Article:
Toyota have done a nice job of the dash, plastic types and textures are more coherent and better matched than other recent Toyotas. The parts you touch feel solid and pleasant, and there’s moulded-in imitation stitching in a few places, which actually looks really good.
The bottom of the dash has a curve to it, which looks nice, but the disadvantage is that for taller people in the front passenger seat they end up with their right knee pressed against the bottom of the dash. As the shortest of us, it wasn’t an issue for me but John and Mark both noticed it.
Lots of cars are coming with automatically controlled features as standard but In this base model everything is manual – lights, wipers, air conditioning and cruise control, even key start. Higher spec models have features like climate control, radar cruise and keyless entry.
There’s a central touch screen for the reversing camera and stereo, and there are reversing sensors as well, which can be disabled if you’re towing. Our RAV4 came with an optional Toyota towbar, which costs $1140 fitted. The stereo has a CD player, plus Bluetooth for phone integration and music streaming. There are USB and aux inputs under a small cover next to a power socket and storage cubby. The glove box is really big with loads of space for the car’s manual plus lots of other stuff. An SLR camera fit in there easily.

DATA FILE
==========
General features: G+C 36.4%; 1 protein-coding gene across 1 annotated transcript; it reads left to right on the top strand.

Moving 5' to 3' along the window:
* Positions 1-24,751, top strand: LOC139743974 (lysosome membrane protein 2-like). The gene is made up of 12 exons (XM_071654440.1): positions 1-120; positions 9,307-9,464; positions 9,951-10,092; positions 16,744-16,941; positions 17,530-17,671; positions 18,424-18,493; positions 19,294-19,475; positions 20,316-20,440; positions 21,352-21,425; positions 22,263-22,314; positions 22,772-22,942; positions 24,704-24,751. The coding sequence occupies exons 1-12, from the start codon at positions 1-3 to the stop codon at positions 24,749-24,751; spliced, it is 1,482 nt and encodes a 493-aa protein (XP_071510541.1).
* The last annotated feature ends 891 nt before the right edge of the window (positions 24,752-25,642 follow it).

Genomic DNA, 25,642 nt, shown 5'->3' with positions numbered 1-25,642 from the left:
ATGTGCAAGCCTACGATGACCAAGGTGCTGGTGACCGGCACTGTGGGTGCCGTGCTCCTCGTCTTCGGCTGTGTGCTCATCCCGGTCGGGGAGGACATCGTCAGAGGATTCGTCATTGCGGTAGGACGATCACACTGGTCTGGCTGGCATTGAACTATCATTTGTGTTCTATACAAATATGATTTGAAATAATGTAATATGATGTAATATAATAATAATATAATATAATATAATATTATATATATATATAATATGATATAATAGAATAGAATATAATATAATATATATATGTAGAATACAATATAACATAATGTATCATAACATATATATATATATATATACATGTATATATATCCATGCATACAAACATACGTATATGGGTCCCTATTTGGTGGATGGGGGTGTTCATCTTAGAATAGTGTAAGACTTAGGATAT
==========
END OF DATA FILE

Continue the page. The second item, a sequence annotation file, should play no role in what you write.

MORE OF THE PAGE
What’s it like to live with?
When we were planning our 1500km round trip to Leadfoot we weren’t sure if the RAV would do the job as we had three adults, and a lot of camping and camera gear to fit in. After a quick test we found that even with 6’4” tall John in the driver’s seat there was lots of room for myself and even 6’6” Mark to sit comfortably in the back. So the RAV it was!
On the day of the trip we loaded up our gear, using the back seat for some of it, and we all fit comfortably into the car. Our equipment in the back was covered by the load cover, which can be stored out of sight under the boot floor if needed along with a luggage net which can be clipped on below the cover. The charging sockets in the front and rear, plus the USB socket, gave us capacity to charge all of our devices, and there were enough cup holders for our coffees.